The Third Circuit Appeals Court recently addressed whether a clause in an automobile insurance liability policy contravened public policy. The clause defined a “temporary substitute vehicle,” which is a vehicle often used by the insured while the primary vehicle is under repair. In this case, the issue was whether the specific requirement that the primary vehicle be serviced by a repair shop, rather than a home mechanic, denied coverage to those who could not afford to professionally service their vehicle. The reviewing court held that the definition violated public policy by “penalizing poverty,” since not everyone can afford to take their car to the repair shop. Ryan LeGros’ car, a 1995 Honda Civic, became inoperable in September 2012. He borrowed Louis Istre, Jr.’s 1995 Mercury Sable to travel to work on September 27, 2012. Two days later, while returning from work in Mr. Istre’s vehicle, Mr. LeGros rear-ended a vehicle driven by Sherry Benoit. At the time of the accident, State Farm provided Mr. Istre’s automobile liability insurance. Safeway provided Mr. LeGros’ liability insurance. The repairs to Mr. LeGros’ Honda Civic were completed on September 30, 2012. After the accident, Ms. Benoit made a claim for the damages that resulted from the accident. State Farm paid the damages and filed a Petition for Subrogation. They sought reimbursement from Safeway for the $2,253.07 in bodily injury and property damages that were paid to Ms. Benoit. They asserted that Safeway was the primary policy that covered the accident.
In an appeal before the Fourth Circuit, the court addressed whether an employer was potentially vicariously liable for an alleged intentional act by an employee. In this lawsuit, the court reviewed the grant of summary judgment in favor of the employer and held that in fact there remained a genuine issue of material fact regarding whether the altercation that took place was a personal matter, or whether it was foreseeable and work-related. Plaintiff Renata Loya filed an appeal seeking to reverse the grant of summary judgment in favor of Allied Cash Advance Louisiana, LLC (“Allied”). Ms. Loya and Defendant Jasmine Lucas both worked for Allied and were involved in a physical altercation. The issue was which woman was the aggressor. Initially, the argument began over an email concerning Ms. Loya’s and Ms. Lucas’ respective work responsibilities. Ms. Lucas was a store manager, and Ms. Loya worked as a sales associate. On the day of the incident, the two women discussed the terms of an email, which were work-related. A physical altercation then took place. Both women had signed the Field Associate Handbook at Allied, which stated they were prohibited from making threats or engaging in violent activities. After the incident, both women were terminated.
In a recent personal injury lawsuit following a car accident in downtown New Orleans, the Fourth Circuit Court of Appeal reversed a lower court’s grant of summary judgment in favor of a driver and her automobile insurance company following a single-car accident. The appellate court found that the trial court had improperly made a credibility determination when reviewing the summary judgment motion, and this error required reversal. Plaintiffs Dana Williams and Derrick Sykes were passengers in Eileen Maldonado’s vehicle when she drove through an excavated portion of a street in downtown New Orleans. At about 10:30 p.m., as Ms. Maldonado drove through the intersection of Elks Place and Cleveland Avenue, the passenger side of her car fell into the excavated portion of the street. The plaintiffs alleged that Archer Western Construction, the company that was excavating the site, or Ms. Maldonado caused the accident. Mr. Sykes settled with Archer Western. Ms. Maldonado and Imperial, her car insurer, moved for summary judgment. They asked that the plaintiffs’ claims be dismissed on the ground that there was no genuine issue of material fact that Ms. Maldonado was without fault. The trial court granted the motion, dismissing the plaintiffs’ claims against both Ms. Maldonado and Imperial.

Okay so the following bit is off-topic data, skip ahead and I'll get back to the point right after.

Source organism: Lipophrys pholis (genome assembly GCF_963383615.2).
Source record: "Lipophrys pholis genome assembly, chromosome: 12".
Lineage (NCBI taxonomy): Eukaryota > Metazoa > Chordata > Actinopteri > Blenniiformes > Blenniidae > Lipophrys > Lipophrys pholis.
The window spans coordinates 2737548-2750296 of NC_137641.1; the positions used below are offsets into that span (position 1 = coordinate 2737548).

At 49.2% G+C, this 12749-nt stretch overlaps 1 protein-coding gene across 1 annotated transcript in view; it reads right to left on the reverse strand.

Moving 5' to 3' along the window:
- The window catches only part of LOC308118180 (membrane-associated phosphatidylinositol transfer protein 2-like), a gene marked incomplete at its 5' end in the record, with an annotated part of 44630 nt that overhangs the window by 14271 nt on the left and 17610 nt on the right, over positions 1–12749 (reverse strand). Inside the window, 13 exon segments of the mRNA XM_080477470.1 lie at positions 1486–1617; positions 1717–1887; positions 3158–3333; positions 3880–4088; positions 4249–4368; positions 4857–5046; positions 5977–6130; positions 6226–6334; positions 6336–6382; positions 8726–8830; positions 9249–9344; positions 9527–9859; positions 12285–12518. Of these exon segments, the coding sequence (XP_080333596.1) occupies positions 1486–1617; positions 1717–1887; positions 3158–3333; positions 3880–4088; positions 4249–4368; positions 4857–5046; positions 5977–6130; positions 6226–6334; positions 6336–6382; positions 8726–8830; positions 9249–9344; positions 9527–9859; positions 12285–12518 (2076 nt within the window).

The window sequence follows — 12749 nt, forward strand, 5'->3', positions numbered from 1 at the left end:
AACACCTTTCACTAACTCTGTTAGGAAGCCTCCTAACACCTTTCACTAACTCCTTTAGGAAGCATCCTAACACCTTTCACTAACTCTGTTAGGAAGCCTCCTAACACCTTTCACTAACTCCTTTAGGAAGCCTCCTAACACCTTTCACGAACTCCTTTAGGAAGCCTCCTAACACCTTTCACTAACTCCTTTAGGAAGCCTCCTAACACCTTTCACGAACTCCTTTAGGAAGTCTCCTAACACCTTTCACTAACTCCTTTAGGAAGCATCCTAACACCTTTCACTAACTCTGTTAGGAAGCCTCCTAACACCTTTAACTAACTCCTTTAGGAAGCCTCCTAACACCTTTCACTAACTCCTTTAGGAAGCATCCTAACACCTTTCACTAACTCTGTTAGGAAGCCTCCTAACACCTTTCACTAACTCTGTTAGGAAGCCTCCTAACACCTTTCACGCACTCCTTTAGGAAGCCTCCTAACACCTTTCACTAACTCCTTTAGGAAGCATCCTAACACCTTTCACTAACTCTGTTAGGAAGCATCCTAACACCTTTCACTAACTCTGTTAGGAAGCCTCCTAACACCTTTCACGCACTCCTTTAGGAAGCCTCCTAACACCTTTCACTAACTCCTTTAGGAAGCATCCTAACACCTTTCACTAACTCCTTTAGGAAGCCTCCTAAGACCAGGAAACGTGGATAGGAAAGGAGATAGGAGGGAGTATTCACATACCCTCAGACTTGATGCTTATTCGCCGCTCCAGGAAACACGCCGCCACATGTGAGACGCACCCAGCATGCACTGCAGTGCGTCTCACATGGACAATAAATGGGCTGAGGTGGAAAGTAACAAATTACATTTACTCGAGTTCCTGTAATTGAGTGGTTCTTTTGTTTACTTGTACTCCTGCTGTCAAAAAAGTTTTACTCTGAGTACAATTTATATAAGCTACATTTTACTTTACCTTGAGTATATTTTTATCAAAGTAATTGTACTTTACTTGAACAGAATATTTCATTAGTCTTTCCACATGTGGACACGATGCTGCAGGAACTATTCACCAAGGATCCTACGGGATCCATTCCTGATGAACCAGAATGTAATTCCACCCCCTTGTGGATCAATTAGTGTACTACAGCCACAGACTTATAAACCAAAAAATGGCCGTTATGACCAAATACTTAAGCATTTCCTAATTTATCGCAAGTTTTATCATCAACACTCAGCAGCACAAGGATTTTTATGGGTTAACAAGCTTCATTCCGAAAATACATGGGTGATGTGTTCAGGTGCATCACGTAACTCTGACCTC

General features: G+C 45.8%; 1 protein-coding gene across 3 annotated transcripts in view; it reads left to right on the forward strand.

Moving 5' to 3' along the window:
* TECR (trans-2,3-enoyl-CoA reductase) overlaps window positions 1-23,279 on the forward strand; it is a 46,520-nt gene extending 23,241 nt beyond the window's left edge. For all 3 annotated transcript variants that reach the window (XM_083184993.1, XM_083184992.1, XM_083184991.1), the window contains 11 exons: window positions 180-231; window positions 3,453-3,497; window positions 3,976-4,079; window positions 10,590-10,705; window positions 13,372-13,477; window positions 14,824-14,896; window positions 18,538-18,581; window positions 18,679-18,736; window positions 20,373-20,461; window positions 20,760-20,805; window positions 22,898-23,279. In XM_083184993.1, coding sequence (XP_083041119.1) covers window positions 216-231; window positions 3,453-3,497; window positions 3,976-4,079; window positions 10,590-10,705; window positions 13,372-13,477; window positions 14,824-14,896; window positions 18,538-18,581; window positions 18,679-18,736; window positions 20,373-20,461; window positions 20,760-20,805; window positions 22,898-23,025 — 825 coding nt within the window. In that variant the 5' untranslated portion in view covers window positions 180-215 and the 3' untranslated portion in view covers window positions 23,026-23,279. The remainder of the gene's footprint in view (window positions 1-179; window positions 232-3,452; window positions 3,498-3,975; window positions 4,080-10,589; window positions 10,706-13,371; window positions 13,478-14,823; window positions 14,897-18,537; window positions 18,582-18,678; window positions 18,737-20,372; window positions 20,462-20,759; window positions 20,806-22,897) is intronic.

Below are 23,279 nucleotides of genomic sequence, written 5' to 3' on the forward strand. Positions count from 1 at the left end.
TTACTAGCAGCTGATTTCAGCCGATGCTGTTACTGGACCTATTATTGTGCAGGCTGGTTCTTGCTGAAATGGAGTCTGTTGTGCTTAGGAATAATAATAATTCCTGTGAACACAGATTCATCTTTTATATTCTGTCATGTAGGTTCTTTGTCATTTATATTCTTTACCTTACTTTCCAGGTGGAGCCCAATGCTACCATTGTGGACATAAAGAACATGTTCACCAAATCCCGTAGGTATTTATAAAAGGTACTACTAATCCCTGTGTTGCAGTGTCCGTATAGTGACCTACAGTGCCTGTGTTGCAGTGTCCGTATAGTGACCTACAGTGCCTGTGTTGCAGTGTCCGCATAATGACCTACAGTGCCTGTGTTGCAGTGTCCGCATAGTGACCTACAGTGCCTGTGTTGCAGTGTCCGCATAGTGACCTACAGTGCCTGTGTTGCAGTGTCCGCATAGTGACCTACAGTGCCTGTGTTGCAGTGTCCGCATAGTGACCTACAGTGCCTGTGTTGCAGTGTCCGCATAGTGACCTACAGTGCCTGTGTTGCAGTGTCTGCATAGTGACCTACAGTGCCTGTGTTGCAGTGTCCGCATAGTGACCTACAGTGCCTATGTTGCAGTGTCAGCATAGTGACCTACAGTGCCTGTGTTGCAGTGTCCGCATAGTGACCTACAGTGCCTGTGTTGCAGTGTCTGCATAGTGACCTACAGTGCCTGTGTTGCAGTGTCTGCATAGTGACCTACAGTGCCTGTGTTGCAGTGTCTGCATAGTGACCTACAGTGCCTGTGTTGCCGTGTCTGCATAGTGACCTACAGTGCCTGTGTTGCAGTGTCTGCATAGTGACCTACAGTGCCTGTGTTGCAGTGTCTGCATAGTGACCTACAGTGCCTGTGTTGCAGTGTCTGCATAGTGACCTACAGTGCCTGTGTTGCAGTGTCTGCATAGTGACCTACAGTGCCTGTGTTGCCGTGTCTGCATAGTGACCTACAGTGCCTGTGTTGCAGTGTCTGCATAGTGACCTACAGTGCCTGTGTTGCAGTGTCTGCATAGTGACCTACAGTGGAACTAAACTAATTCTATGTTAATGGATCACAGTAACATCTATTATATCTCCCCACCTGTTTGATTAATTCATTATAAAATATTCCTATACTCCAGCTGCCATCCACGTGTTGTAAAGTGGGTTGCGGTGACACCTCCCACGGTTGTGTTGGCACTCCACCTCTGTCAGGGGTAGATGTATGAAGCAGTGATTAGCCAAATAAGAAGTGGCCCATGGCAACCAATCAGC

In a recent decision, the Louisiana Third Circuit reviewed a workers’ compensation case in which an employee suffered injuries in the course and scope of his employment, and he received treatment without submitting proper workers’ compensation forms to request authorization for continuing medical care. The issue was whether the employer was responsible for paying for reasonable and necessary medical treatment, up to the $750 cap set forth by Louisiana law. The appellate court also reviewed the award of penalties against the employer and attorney’s fees for the employee and workers’ compensation claimant. In this case, the employee worked for a trucking company as a driver. He was injured on January 4, 2013, while operating a flatbed truck that had been loaded with pipe. As he was delivering the pipe, a load fell from his trailer and onto him. He suffered severe injuries and underwent multiple surgeries. The incident took place in Arkansas, and the employee was treated by four physicians in that state. He then requested that his employer write letters of financial responsibility so that he could continue treatment with these physicians. The employer refused and requested the physicians to abide by the guidelines, submitting a 1010 form. The employee then continued treatment, without completing the form or receiving more authorization from his employer.